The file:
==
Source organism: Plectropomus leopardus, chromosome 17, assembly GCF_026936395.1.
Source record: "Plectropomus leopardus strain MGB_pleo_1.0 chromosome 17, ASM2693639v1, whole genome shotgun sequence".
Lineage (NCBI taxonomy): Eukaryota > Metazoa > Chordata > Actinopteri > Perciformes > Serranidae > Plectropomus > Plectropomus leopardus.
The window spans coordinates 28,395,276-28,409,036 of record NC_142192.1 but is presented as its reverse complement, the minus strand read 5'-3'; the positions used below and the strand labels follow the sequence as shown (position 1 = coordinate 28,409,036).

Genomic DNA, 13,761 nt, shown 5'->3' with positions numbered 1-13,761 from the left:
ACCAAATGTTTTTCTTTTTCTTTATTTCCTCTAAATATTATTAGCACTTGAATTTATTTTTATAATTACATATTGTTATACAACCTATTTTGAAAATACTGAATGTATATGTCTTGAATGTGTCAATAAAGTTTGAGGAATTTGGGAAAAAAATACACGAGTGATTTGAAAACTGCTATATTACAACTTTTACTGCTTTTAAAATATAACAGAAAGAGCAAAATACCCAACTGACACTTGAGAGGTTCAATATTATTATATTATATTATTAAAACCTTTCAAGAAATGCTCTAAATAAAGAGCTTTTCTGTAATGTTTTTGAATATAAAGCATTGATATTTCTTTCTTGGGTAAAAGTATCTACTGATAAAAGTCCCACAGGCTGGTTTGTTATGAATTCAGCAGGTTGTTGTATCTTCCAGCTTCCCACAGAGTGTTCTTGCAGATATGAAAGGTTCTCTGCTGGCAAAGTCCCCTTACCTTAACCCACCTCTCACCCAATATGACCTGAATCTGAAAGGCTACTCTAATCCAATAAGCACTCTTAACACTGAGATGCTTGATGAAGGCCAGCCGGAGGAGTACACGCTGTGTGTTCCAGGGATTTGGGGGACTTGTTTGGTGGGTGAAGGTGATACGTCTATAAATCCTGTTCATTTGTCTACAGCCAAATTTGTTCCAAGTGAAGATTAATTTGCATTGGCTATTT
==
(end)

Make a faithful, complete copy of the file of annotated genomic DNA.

Source organism: Plectropomus leopardus, chromosome 17, assembly GCF_026936395.1.
Source record: "Plectropomus leopardus strain MGB_pleo_1.0 chromosome 17, ASM2693639v1, whole genome shotgun sequence".
Lineage (NCBI taxonomy): Eukaryota > Metazoa > Chordata > Actinopteri > Perciformes > Serranidae > Plectropomus > Plectropomus leopardus.
The window spans coordinates 28,395,276-28,409,036 of record NC_142192.1 but is presented as its reverse complement, the minus strand read 5'-3'; the positions used below and the strand labels follow the sequence as shown (position 1 = coordinate 28,409,036).

Genomic DNA, 13,761 nt, shown 5'->3' with positions numbered 1-13,761 from the left:
ACCAAATGTTTTTCTTTTTCTTTATTTCCTCTAAATATTATTAGCACTTGAATTTATTTTTATAATTACATATTGTTATACAACCTATTTTGAAAATACTGAATGTATATGTCTTGAATGTGTCAATAAAGTTTGAGGAATTTGGGAAAAAAATACACGAGTGATTTGAAAACTGCTATATTACAACTTTTACTGCTTTTAAAATATAACAGAAAGAGCAAAATACCCAACTGACACTTGAGAGGTTCAATATTATTATATTATATTATTAAAACCTTTCAAGAAATGCTCTAAATAAAGAGCTTTTCTGTAATGTTTTTGAATATAAAGCATTGATATTTCTTTCTTGGGTAAAAGTATCTACTGATAAAAGTCCCACAGGCTGGTTTGTTATGAATTCAGCAGGTTGTTGTATCTTCCAGCTTCCCACAGAGTGTTCTTGCAGATATGAAAGGTTCTCTGCTGGCAAAGTCCCCTTACCTTAACCCACCTCTCACCCAATATGACCTGAATCTGAAAGGCTACTCTAATCCAATAAGCACTCTTAACACTGAGATGCTTGATGAAGGCCAGCCGGAGGAGTACACGCTGTGTGTTCCAGGGATTTGGGGGACTTGTTTGGTGGGTGAAGGTGATACGTCTATAAATCCTGTTCATTTGTCTACAGCCAAATTTGTTCCAAGTGAAGATTAATTTGCATTGGCTATTT